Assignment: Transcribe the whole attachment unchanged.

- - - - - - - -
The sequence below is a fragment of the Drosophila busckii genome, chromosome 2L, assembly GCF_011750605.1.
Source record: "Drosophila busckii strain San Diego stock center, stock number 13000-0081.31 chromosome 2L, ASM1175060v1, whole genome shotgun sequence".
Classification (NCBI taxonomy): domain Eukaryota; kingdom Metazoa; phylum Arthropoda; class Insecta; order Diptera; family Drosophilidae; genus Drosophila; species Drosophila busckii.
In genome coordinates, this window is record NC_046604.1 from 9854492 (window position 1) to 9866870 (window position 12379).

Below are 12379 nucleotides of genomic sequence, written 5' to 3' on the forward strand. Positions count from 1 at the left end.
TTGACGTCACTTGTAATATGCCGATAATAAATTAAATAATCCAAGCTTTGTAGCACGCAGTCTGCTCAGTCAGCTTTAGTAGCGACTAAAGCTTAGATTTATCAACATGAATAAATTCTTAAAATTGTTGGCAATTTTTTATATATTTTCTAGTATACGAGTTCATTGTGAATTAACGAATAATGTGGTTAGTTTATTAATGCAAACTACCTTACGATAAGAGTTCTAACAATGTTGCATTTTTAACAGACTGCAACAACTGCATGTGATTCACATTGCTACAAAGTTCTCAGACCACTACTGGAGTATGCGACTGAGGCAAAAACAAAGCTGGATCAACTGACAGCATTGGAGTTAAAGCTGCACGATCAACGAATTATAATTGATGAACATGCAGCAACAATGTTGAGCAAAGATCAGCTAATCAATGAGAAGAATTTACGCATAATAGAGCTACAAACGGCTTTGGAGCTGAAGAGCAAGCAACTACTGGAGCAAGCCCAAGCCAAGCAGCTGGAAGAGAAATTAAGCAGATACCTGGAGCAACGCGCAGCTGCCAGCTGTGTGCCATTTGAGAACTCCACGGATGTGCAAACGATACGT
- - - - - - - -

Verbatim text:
The sequence below is a fragment of the Drosophila busckii genome, chromosome 2L, assembly GCF_011750605.1.
Source record: "Drosophila busckii strain San Diego stock center, stock number 13000-0081.31 chromosome 2L, ASM1175060v1, whole genome shotgun sequence".
Classification (NCBI taxonomy): domain Eukaryota; kingdom Metazoa; phylum Arthropoda; class Insecta; order Diptera; family Drosophilidae; genus Drosophila; species Drosophila busckii.
In genome coordinates, this window is record NC_046604.1 from 9854492 (window position 1) to 9866870 (window position 12379).

Below are 12379 nucleotides of genomic sequence, written 5' to 3' on the forward strand. Positions count from 1 at the left end.
TTGACGTCACTTGTAATATGCCGATAATAAATTAAATAATCCAAGCTTTGTAGCACGCAGTCTGCTCAGTCAGCTTTAGTAGCGACTAAAGCTTAGATTTATCAACATGAATAAATTCTTAAAATTGTTGGCAATTTTTTATATATTTTCTAGTATACGAGTTCATTGTGAATTAACGAATAATGTGGTTAGTTTATTAATGCAAACTACCTTACGATAAGAGTTCTAACAATGTTGCATTTTTAACAGACTGCAACAACTGCATGTGATTCACATTGCTACAAAGTTCTCAGACCACTACTGGAGTATGCGACTGAGGCAAAAACAAAGCTGGATCAACTGACAGCATTGGAGTTAAAGCTGCACGATCAACGAATTATAATTGATGAACATGCAGCAACAATGTTGAGCAAAGATCAGCTAATCAATGAGAAGAATTTACGCATAATAGAGCTACAAACGGCTTTGGAGCTGAAGAGCAAGCAACTACTGGAGCAAGCCCAAGCCAAGCAGCTGGAAGAGAAATTAAGCAGATACCTGGAGCAACGCGCAGCTGCCAGCTGTGTGCCATTTGAGAACTCCACGGATGTGCAAACGATACGT